GHS students make video for assisted living center

Video spread messages of support, encouragement

Paul Albani-Burgio
palbaniburgio@coloradocommunitymedia.com
Posted 4/29/20

When Jefferson County Public Schools shifted to online learning earlier this year, Golden High School teacher and student council advisor Rachel Kastelein admits she had “no idea” how to engage …

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GHS students make video for assisted living center

Video spread messages of support, encouragement

https://youtu.be/xxYF4tTh4rk
Posted

When Jefferson County Public Schools shifted to online learning earlier this year, Golden High School teacher and student council advisor Rachel Kastelein admits she had “no idea” how to engage the council’s student leaders remotely.

So she did what many people would and turned to Google. The search engine brought her to #CareNotCOVID, an online movement to encourage kids and young adults to think about ways to help their community, and particularly the vulnerable and isolated elderly population, during the COVID-19 pandemic.

The student council kids took to that idea and wrote letters to a resident across town at the Golden Pond Retirement Community whose 98th birthday party had to be canceled due to the pandemic.

“The notes the students wrote were so amazing and I was just like `what else can we do with this,’” said Kastelein. “And then I thought about Zoom (a video conferencing platform that has become popular during the pandemic) and all the funny videos involving it and I thought `how neat would it be if we each said some meaningful words for the residents over Zoom?”

But when Kastelein brought that idea to council leaders Devyn Schaefer and Kendall Wetch, Schaefer immediately thought of a trend on the popular video platform TikTok. That trend involved members of sports teams that were isolated from one another due to COVID-19 kicking or throwing a ball offscreen to another player who then catches” it before passing it to the next player.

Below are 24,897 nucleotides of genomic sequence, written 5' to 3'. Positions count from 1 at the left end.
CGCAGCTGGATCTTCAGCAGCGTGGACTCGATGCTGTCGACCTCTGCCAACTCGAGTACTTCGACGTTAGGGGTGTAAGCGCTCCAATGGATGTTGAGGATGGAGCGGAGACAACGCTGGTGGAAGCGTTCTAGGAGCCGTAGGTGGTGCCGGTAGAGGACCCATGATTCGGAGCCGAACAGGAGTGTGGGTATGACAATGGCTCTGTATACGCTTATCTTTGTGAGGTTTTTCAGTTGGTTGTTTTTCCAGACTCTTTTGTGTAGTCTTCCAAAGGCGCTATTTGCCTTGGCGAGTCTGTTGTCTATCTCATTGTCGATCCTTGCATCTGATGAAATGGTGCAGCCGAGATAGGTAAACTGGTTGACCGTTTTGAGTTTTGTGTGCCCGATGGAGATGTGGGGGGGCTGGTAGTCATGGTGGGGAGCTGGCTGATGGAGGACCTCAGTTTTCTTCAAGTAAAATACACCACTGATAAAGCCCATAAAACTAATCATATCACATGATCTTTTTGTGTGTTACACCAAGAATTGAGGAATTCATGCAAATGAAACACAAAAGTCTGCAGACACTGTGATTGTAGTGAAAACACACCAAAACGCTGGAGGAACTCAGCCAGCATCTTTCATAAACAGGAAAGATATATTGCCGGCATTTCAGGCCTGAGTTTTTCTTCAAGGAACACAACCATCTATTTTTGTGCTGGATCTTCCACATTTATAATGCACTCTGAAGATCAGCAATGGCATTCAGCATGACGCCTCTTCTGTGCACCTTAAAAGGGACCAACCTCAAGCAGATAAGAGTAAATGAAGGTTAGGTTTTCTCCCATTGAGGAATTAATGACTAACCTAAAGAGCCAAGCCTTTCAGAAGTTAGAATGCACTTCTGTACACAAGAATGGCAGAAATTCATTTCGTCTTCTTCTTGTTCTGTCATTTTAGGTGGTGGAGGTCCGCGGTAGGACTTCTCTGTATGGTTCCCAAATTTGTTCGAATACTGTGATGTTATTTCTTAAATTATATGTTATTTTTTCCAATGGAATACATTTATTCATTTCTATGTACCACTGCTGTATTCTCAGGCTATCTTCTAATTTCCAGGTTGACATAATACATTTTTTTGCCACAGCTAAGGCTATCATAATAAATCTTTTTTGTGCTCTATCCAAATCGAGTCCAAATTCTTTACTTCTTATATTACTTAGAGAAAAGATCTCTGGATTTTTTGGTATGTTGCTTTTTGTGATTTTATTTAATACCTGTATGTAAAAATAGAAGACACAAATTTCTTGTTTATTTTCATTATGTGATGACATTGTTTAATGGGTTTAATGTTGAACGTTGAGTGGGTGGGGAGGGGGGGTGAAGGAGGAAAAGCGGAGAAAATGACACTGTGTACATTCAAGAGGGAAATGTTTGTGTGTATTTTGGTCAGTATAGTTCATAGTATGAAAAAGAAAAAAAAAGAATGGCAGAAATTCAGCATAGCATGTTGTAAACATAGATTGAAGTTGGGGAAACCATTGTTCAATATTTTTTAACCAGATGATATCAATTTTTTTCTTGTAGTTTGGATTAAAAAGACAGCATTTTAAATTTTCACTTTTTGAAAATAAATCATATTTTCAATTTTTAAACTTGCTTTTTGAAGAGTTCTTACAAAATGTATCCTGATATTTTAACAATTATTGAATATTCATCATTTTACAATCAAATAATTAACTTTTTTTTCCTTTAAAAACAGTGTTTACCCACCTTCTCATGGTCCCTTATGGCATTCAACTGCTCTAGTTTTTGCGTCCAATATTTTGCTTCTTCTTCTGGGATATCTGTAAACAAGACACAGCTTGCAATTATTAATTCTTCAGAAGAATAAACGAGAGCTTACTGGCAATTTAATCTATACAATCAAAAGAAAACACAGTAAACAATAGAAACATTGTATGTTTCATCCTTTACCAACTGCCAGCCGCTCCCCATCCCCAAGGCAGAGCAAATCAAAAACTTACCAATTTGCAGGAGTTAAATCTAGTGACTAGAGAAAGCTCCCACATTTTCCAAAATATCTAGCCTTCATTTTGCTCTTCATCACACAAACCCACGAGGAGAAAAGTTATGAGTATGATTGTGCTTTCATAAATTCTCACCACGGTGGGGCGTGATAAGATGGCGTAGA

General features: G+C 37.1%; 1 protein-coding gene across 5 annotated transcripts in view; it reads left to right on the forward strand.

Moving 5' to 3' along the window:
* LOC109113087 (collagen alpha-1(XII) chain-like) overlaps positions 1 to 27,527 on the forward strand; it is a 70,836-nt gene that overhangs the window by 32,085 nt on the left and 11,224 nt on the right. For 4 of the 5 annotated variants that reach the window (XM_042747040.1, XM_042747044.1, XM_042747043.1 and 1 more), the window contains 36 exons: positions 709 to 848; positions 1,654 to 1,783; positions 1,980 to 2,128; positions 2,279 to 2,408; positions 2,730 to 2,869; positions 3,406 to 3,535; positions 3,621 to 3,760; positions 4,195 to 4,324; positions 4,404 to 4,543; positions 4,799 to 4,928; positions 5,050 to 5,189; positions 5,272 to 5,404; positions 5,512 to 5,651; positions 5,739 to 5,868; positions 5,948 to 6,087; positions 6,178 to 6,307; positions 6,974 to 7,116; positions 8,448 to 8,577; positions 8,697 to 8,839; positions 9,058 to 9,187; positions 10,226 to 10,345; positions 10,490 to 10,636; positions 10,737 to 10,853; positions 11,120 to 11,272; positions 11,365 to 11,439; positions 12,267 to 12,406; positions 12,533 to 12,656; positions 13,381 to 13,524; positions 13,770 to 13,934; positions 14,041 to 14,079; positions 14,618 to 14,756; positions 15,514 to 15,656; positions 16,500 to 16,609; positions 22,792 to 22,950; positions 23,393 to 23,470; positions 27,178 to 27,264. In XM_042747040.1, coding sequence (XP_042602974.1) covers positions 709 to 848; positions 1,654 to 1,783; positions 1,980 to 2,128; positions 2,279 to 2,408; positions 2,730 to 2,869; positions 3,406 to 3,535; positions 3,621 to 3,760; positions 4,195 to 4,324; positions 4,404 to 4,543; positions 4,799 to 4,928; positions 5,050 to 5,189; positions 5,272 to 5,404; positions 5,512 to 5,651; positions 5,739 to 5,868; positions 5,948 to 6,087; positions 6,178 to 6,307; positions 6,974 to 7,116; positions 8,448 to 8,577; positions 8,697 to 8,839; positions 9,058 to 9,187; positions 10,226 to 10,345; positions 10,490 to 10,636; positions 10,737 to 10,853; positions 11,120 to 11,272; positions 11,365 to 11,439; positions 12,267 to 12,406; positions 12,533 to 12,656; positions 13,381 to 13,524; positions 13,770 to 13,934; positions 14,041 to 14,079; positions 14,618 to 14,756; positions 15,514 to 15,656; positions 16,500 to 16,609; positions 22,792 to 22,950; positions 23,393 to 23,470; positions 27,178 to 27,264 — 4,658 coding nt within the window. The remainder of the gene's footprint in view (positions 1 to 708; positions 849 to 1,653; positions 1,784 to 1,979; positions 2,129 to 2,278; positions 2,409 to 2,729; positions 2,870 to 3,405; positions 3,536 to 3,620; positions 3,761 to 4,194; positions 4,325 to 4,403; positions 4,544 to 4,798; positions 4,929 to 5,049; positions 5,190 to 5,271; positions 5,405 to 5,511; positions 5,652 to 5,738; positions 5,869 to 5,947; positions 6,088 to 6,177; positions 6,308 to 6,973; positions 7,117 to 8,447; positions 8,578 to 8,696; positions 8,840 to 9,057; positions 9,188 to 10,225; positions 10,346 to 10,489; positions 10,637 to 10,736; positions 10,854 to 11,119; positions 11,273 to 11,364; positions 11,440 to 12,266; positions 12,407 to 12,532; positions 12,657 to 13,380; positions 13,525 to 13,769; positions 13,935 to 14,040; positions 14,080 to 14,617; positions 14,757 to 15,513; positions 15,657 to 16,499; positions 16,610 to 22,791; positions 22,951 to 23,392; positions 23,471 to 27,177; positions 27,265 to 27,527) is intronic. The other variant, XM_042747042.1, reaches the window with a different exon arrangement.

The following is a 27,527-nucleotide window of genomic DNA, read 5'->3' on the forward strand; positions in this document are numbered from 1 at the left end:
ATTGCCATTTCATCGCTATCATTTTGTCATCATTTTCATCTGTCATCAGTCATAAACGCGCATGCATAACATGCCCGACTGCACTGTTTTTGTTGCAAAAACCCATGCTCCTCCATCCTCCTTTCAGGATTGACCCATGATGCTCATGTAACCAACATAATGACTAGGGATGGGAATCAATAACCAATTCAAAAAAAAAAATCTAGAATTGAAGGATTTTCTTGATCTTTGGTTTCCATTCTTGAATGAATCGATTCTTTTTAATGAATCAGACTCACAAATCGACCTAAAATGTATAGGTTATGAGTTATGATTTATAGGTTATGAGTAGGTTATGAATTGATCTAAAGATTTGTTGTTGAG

“I thought could we do something like that?” Schaefer said.

After some brainstorming, Schaefer and Wetch came up with the idea of having the council members write positive words about the residents of Golden Pond on pieces of paper and then film themselves holding up holding up those pieces of paper before crinkling it up and “throwing” it to another classmate off screen like in the sports video.

That classmate would then film themselves “catching” the crinkled piece of paper, unfolding it and showing a word they had written before “passing” it to the next student.

Kastelein said she was excited by the idea — though she admits to being unaware of the TikTok trend.

“I was like `OK, now we are getting out of what people my age understand,” Kastelein said.

So she let the students run with it with Schaefer and Welch taking charge of telling the rest of the council how to fill their segment of the video, which they then edited together.

“Getting everyone to throw the paper so that it would sync together definitely took a few test runs,” said Wetch. “But it definitely turned out really well.”

The finished video was then sent to Golden Pond, where staff have been showing it to residents at mealtimes. Kastelein said the council has since received a lot of positive feedback about the video, not only from residents but also from other members of the Golden community after it was posted to YouTube and shown on CBS 4 news.

The students have since turned their attention to their next effort: organizing a school-wide sprit week event in which students will be encouraged to dress up according to a different them and send in photos.

The spirit week, which began on April 27, will conclude with students sending in photos of themselves dressed in red in honor of first responders.

Kastelein said it has been exciting to see how her council students have worked together to continue to lead and do positive things for the community while away from school.

“It’s been cool to see them realize they aren’t necessarily helpless in this situation,” she said. “Because yes, we are stuck at home but there are still things you can do as a student to help their community from behind a screen. I think that’s been the big change in thinking for them.”

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